Christians raise hell about Sweet Jesus ice cream over controversial cross branding

Matthew Diebel
Sweet Jesus Ice Cream
Source: Sweet Jesus

A Canadian ice cream company expanding into the United States has been slammed by some Christians for its name and marketing imagery.

Sweet Jesus, a Toronto-based chain that has an outlet in Baltimore, Md., and plans to open at the Mall of America in Minnesota this summer, uses an upside-down cross in its branding as well as an SS-style "s" in its graphics reminiscent of those used by Satanic Metal rock bands.

The controversial moniker and imagery, which also contains vampire-like teeth and blood, has spurred an online petition at, which had been signed by more than 2,000 people as of Wednesday afternoon.

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"This is a mockery of taking the Lord's name in vain and also highly offensive to Christians," said the petition, started by a person identifying himself as Ian O'Sullivan.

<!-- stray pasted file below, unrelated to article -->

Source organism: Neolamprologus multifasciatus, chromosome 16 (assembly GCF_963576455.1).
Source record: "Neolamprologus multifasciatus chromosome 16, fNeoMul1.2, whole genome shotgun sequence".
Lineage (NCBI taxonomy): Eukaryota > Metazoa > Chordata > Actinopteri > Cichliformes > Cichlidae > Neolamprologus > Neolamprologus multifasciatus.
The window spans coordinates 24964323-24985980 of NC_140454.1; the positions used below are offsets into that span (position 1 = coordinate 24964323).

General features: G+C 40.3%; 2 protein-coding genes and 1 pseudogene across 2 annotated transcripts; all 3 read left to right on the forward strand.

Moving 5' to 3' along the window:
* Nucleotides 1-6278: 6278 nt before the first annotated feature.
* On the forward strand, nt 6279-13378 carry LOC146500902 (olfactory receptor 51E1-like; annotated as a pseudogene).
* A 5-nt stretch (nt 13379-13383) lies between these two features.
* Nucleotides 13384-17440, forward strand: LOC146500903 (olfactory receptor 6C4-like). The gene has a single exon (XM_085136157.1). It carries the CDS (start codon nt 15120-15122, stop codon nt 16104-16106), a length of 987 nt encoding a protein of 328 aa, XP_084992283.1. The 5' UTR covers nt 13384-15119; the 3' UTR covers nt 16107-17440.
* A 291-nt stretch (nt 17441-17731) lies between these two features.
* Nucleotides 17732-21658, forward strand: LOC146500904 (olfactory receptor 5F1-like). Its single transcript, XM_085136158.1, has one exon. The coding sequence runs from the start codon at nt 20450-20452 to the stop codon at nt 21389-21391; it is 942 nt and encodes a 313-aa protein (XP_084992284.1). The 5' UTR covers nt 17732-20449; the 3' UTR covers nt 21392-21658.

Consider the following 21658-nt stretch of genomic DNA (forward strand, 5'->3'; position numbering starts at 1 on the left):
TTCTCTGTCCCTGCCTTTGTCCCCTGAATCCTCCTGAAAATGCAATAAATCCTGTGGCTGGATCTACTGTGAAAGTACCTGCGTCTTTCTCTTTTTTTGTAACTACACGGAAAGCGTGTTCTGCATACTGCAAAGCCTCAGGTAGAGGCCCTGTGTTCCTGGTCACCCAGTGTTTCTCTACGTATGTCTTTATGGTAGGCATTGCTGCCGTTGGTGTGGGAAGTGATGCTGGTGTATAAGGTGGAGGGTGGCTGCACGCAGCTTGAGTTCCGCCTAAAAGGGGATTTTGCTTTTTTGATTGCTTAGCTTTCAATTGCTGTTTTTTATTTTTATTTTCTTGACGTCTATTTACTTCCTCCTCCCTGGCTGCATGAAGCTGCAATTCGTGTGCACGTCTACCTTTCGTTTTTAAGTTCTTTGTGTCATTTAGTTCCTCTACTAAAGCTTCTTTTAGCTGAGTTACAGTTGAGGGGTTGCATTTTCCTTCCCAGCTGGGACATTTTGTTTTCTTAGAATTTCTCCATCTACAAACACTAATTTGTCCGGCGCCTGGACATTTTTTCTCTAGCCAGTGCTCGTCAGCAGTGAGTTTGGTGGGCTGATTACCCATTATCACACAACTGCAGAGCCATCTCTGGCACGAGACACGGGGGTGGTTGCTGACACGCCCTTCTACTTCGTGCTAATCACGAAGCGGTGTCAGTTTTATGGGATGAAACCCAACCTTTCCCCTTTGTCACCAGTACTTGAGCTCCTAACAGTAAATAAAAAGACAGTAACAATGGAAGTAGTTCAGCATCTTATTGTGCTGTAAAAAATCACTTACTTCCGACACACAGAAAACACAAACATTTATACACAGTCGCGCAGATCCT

The petition added that the imagery used to promote the band is "anti-Christ" and "anti-Christian."

"God forbid the name of the prophet Muhammad was used in this manner or the name of Allah against Muslims," the statement continued. "So why is it that the name of Jesus Christ can be openly mocked in our so-called fair, equal, and democratic society?"

Another petition, on the Canadian website CitizenGO, had garnered more than 11,000 signatures by Wednesday afternoon.

The company, whose product is soft-serve and covered in colorful toppings, said it does not mean to offend. In a statement on its website, it said the name "was created from the popular phrase that people use as an expression of enjoyment, surprise or disbelief. Our aim is not to offer commentary on anyone's religion or belief systems. Our own organization is made up of amazing people that represent a wide range of cultural and religious beliefs."

Meanwhile, Sweet Jesus co-owner Andrew Richmond told the Toronto Star the name originated when an employee at a taco restaurant he ran kept saying "sweet Jesus" when he served the ice cream prepared there. The popularity of the dessert spurred the chain to open in 2015.